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Things You Should Never Say to Your Mother in Law

by Nadia Haris

Your mother-in-law likely plays some role in your life. She might be a sweet-natured woman who loves you dearly or a busybody who acidly notes the flaws in everything you do. It is your job to keep the peace and respect your mother-in-law as one of the most important women in your husband's life. Saying the right words to her can help diffuse tension and avoid conflicts. You might even find you enjoy her company and have much to learn from her.

'We Don't Need Your Opinions'

You're having a discussion with your husband about finances, the kids or something as mundane as the lawn. Then your mother-in-law pipes up with her two cents on the matter. As tempting as it is to tell her that this is a discussion with your husband about your family and she should keep her opinions to herself, resist the urge. The Mother Nature Network website advises that you can avoid a lot of melodrama and tension with your mother-in-law by respectfully listening to her opinions. Remember that in her home, she was the matriarch and in her eyes, your family is her family, too. Even if you do not agree with her opinion, give her a diplomatic answer that will not make her feel ignored or slighted. Tactful responses include, "we should consider that, too" or "that's a good idea, you must have so much experience with this." Say it sweetly without a hint of sarcasm.

'I Can't Eat This Food'

Mothering typically involves nurturing through cooking for your family and children. Remember that mother-in-laws often see their husbands as their little boys who need to be nourished. Hence, she might make a big fuss and whip up foods he has likely not eaten anywhere else in years. Because you are now married to her son, this means that she is feeding you, too. Unless you have health or religious reasons to avoid certain foods, politely eat your mother-in-law's cooking to make her feel appreciated and useful. Even if you would rather not eat the mayonnaise-laden salad or greasy chicken, taking enough bites to not make her suspicious won't kill you and it will keep the peace with your mother-in-law. To really get on her good side, ask for the recipe, Mother Nature Network advises.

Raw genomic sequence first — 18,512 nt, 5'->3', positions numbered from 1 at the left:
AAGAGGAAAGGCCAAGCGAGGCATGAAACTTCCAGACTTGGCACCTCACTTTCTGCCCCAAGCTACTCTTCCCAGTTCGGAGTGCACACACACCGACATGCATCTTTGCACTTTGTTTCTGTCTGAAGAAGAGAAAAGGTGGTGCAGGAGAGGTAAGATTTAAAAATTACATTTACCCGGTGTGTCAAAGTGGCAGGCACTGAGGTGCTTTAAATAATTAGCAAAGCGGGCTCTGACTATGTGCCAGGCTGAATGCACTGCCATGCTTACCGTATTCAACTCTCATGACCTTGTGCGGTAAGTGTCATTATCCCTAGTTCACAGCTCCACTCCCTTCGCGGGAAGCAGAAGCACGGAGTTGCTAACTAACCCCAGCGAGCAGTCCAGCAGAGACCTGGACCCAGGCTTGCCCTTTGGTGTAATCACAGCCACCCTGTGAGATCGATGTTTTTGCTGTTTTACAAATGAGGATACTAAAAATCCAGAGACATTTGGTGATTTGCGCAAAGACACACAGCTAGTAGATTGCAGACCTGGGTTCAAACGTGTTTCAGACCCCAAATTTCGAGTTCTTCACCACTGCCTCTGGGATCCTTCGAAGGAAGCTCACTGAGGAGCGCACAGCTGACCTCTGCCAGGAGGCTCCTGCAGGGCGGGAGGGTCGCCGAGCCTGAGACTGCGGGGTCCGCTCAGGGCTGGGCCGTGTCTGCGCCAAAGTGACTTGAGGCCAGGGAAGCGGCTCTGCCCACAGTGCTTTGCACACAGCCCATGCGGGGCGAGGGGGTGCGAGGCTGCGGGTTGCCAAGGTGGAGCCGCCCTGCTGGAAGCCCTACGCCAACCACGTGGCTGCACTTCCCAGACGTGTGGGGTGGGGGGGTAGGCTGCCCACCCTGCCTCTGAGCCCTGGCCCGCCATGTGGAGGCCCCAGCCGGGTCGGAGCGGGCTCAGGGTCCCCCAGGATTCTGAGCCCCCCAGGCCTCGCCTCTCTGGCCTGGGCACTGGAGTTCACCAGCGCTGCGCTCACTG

'You Didn't Raise Your Son Right'

Although you might call your mother-in-law "Mom" and she might refer to you as her daughter, the fact remains that she is your husband's mother and likely will prioritize him, if necessary. An article in "Psychology Today" advises that you should never complain about your husband to your mother-in-law and definitely do not criticize how she raised him. This will put her in a position to defend her son, who she will naturally show loyalty to. She might also repeat your private conversation to your husband, leading to more conflict and arguments. Resist even carelessly joking about how your husband never learned to take out the garbage or can't do his laundry. Your mother-in-law might be offended by this as a slight against her mothering skills and also feel you are disrespecting her son.

'The Kids Aren't Allowed To Do That'

In your home, your kids follow your rules -- or at least they are supposed to. These rules include how much TV they can watch, what time they go to bed and how much dessert they can have. However, your mother-in-law might override your rules and let the kids stay up past their bedtimes. The "Psychology Today" article notes that you should remember the grandparent privilege. This means that on occasion, grandparents can spoil their grandchildren and let them get away with things they cannot with their parents. Your mother-in-law is allowed to be indulgent with your kids and have fun with them. She is not the parent or the disciplinarian. As long as this isn't an everyday occurrence and is not causing lasting harm, ignore it and enjoy that your kids will have good memories of hanging out with grandma.

About the Author

Nadia Haris is a registered radiation therapist who has been writing about nutrition for more than six years. She is completing her Master of Science in nutrition with a focus on the dietary needs of oncology patients.

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